As more users use Bitcoin and "forced work" difficulty increases what effect does this have ecologically? It is a silly question I know. I'm just comparing let's say value or effect of using computational power for protein folding vs Bitcoin and curious if anyone has given or found some thought/exploration on the matter.
Blockchain.info reckons the network used 156.51 megawatt hours of electricity in the last 24 hours. This random physics page I googled up reckons a car driving at 40mph takes 100kW (so, 2.4 MWh in 24 hours).
So by these (very) rough figures, running the Bitcoin network takes about as much energy as driving 65 cars.
How many vehicles are used in the transportation of physical cash? Not to mention the energy costs of physically storing and securing cash. I'd say Bitcoin is almost certainly a net positive for the environment to the extent that it displaces physical cash.
Increase in difficulty does not make Bitcoin miners mine any harder, it just takes them a longer time to solve a block. Their power consumption per unit of time remains the same.
On the other hand, more miners joining the network and mining increases the difficulty. Correlation is similar, although causality is reversed.
So, what impact does the increased hashing speed (and thus increased difficulty) have on the ecology? Well, more resources (electricity, hardware) are used to create new coins. In return the Bitcoin network gets more and more secure from attacks.
But if you want to control the ecological footprint of Bitcoins, you should look into the USD/Difficulty ratio, that is how profitable mining is. Some miners operate on a tight margin, so getting that ratio lower would make them quit, and vice versa - get it high enough and people would want to mine with the least efficient hardware they can find.
To date, there has not been a single suggestion as to how to provide a work distribution system that is not centralized that would at the same time not be vulnerable to cheating.
In other words, it would be great if there was a way to not have to rely on sha256() hash calculations being done 9,000,000,000,000 times per second (the current hashing rate) and do something like folding instead. But nobody can envision a way to do this where if someone isn't following the rules they don't disadvantage everyone else. If there was a master node -- that would work, but with bitcoin, there is no master node.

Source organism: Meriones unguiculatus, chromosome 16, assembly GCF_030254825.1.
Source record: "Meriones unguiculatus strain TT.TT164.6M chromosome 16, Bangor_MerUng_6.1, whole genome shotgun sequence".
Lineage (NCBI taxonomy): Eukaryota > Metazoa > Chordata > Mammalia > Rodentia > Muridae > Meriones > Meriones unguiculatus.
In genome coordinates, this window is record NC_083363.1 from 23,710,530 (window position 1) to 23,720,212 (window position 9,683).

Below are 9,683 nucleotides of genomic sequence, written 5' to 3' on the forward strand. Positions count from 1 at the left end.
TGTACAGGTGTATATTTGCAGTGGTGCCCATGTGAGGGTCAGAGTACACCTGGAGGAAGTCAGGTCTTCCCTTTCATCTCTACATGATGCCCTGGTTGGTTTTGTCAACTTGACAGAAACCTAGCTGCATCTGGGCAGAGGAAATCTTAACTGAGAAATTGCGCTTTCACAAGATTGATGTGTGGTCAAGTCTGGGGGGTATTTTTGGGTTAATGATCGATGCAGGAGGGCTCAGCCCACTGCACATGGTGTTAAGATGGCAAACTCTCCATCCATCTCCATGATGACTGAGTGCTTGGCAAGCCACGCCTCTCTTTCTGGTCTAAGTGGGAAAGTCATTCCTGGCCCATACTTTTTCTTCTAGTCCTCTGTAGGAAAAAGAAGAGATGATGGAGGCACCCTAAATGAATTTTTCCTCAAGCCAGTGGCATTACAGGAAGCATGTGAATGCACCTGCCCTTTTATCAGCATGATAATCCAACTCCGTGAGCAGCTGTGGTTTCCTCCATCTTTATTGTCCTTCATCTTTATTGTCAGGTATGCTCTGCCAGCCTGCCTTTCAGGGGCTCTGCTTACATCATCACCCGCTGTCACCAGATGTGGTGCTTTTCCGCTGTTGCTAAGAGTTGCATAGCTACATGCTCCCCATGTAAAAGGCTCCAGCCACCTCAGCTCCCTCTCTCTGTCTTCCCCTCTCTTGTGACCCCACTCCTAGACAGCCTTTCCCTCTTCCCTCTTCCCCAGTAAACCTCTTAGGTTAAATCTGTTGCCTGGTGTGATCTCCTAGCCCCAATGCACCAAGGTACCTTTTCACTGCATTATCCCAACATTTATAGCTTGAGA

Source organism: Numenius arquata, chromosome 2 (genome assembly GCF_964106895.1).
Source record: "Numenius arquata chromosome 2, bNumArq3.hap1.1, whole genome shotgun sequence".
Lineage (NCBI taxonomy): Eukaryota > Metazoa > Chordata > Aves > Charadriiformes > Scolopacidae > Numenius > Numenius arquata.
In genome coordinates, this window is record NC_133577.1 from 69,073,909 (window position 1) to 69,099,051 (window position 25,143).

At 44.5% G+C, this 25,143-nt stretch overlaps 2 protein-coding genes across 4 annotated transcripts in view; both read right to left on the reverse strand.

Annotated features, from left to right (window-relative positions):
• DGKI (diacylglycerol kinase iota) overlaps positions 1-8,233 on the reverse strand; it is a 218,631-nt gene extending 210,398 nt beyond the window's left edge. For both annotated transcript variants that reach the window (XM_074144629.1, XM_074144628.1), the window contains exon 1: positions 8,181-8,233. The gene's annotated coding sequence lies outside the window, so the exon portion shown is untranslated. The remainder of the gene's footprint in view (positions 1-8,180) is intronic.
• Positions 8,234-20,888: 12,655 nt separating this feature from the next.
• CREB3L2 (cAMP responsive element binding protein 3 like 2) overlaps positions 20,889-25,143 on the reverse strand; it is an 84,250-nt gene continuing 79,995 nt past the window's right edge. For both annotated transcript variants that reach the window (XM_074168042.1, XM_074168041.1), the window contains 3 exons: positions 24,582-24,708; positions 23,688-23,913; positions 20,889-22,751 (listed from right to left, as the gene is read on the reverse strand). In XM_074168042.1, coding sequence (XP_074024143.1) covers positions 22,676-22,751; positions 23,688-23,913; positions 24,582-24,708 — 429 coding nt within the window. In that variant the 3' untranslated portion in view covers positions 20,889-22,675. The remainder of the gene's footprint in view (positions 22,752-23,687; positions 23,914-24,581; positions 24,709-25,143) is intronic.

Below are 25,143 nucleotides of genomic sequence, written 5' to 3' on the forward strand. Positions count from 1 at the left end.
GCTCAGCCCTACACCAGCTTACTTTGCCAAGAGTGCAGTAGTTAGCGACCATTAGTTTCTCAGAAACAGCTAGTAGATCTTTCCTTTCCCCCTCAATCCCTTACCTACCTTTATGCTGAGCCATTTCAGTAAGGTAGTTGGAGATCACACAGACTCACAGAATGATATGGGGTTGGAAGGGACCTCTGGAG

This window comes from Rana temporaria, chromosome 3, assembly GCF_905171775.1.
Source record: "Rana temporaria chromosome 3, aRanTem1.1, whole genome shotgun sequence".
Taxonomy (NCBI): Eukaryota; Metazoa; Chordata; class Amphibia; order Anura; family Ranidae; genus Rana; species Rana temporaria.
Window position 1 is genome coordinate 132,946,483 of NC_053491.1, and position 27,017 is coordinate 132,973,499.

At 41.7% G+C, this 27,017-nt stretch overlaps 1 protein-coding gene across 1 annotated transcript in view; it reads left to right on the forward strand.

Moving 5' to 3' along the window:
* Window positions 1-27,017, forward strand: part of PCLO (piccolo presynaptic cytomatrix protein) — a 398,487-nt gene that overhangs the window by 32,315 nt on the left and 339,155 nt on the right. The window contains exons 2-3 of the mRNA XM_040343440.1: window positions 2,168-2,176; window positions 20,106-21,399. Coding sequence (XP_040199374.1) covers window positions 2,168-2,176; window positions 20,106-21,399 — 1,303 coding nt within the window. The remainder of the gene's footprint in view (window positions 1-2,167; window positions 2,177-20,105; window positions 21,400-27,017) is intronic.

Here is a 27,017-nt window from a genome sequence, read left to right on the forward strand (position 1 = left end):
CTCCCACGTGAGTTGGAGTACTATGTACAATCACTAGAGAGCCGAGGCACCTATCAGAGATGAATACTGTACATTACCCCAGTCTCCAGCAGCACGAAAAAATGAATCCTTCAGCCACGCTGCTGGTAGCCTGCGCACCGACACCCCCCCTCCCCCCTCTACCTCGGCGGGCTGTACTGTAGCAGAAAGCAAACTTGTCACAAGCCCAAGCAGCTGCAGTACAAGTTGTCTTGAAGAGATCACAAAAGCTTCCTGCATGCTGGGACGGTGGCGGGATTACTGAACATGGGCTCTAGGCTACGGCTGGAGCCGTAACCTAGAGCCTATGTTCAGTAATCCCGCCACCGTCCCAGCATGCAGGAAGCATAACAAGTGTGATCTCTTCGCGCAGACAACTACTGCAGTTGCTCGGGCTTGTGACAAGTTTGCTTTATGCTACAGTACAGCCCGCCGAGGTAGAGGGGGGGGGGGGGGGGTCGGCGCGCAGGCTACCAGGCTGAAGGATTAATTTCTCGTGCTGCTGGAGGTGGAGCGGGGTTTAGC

An alt currency called Litecoin uses a different approach where GPUs don't give the miner an advantage but the the same concept of a proof of work useless for anything other than verifying the blockchain is the output.
It's a good question you're asking there. And the answer is plain simple : Bitcoin is definitely not environment friendly by design.
The reason is that it is designed to keep the output rate stable at 1 block every 10 minutes regardless the amount of computing power we give it. The more computers are working, the harder it become to solve a block.
This is a big concern for many (me first). If Bitcoin became THE money, financial groups will invest massive amount of money in mining and we will see humanity asphyxiated for crunching numbers. That would be the most ridiculous end of the world. :)
On the other hand, we can think of Bitcoin being the holly grail of money. Something that is available in a known limited in quantity (we don't know how much gold is on earth). It is far less virtual than the current moneys that are not tied to any physical value (gold) or limits and that banks are creating out of nothing. Bitcoin is certainly a way to get out of the actual system that led us to where we are : a world led by a minority that just care about their wallet and not about the future of earth.
I hope that we will find a Bitcoin alternative that require a limited amount of energy to run the system.